“You miss 100% of the shots you don’t take.”
That is a Wayne Gretzky quote. For those that do not follow sports, he is one of the greatest hockey players of all time. It also happened to be the words that were on my mind as I started hitting up tradeshow booths during the last day of the AAOS show to pitch them on using Enhatch. What was I thinking going up to these folks to pitch them and distracting them from the surgeons attending the show?
Well, it turns out things went way better than expected, but I had to get out of my own psychology and hesitancy in being so direct. I had to battle through possible rejection and humiliation and ire. The thing is, those are scenarios that exist in your head and have nothing to do with reality because they haven’t happened yet. They are misguided fears that the mind conjures up to stop you from taking that first risky step.
Now mind you, I am probably a bit more forward that most and I have been selling stuff for quite a few years. This seemed different though, because I know next to nothing about the medical device industry — I have no network to rely upon, and the atmosphere is decidedly more professional than other industry tradeshows. I really felt out of my element with little to help me stand my ground. I was going in cold.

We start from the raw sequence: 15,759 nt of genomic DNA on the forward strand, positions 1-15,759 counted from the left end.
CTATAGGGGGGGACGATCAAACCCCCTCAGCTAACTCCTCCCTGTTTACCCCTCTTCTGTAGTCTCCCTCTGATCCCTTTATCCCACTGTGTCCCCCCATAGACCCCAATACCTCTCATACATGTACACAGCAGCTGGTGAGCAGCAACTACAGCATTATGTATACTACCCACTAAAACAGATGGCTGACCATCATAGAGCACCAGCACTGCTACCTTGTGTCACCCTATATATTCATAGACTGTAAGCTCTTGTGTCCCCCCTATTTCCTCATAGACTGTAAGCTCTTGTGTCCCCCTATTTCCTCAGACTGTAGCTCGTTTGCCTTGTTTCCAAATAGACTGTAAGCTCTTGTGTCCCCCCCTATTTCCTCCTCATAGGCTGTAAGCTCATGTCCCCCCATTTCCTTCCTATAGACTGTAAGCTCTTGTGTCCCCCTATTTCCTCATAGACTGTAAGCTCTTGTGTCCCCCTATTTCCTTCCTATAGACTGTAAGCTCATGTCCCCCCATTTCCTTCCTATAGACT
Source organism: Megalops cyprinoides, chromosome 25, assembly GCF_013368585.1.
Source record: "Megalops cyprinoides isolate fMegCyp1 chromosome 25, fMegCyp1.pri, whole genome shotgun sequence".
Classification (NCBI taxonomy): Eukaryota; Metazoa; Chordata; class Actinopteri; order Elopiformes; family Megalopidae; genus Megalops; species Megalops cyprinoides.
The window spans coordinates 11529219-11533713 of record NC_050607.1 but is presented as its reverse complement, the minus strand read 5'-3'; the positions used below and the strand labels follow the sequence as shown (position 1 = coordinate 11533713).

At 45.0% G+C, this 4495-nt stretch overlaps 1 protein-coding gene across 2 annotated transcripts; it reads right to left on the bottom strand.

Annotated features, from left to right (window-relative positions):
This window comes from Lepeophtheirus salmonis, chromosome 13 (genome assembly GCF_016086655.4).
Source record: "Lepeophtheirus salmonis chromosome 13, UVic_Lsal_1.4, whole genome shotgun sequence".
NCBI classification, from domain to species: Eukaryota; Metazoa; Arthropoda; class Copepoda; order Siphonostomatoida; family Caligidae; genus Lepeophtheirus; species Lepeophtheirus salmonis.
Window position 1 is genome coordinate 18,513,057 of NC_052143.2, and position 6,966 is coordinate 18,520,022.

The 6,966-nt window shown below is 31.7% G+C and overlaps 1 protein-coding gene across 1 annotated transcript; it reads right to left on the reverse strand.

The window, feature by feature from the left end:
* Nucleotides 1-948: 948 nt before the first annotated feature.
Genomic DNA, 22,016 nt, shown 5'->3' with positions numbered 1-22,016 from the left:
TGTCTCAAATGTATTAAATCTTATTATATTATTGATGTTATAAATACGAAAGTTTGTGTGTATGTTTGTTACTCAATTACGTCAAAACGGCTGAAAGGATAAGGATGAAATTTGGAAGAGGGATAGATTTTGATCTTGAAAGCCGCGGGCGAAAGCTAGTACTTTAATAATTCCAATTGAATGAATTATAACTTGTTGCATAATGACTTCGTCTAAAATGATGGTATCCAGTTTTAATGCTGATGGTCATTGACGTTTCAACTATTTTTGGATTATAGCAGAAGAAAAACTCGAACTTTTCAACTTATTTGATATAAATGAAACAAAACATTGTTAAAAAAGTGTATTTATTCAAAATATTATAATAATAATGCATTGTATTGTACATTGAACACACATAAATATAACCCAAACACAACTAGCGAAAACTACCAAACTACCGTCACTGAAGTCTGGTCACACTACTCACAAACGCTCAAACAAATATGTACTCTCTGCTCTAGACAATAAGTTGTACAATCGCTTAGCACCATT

I was at a distinct disadvantage. It would be awkward to simply go up to a booth and ask for the “marketing person” or the “head of sales,” so I decided to take a different tack and target only the bigger booths (representing companies that most likely had the money to buy our type of solution given the marketing spend), and gather a few key names of folks at those companies through LinkedIn. Thus I had my list.
With a plan in place, I went in with confidence. I tackled booths one by one, making sure that they were not too busy so as not to distract them from their focus on surgeon customers. I walked up to a free person, asked if such and such person was around, and let things proceed from there. Sometimes said person was not there so I left a card and got their contact info. Sometimes the person was there, so I got an introduction and went into a quick two minute pitch with demo in hand. Sometimes I was guided to someone that was an even better contact. I never got a flat out rejection. Instead of missing 100% of the shots I never took, I got 100% of my shots off and they could very well lead to a few goals down the road.
The lesson? Be bold. We all hate rejection, so the challenge is to overcome our own fears and simply plow ahead. When you go in cold, find a way to get an inside advantage and increase your odds of success. Having the names helped measurably because it instantly broke the ice and established credibility. But the point is that rejection is not something to fear. You can never find success if you hesitate and hold back. In fact, your greatest successes may come when you thought you never even had a chance.
Image credit: CC by Tiffany Lane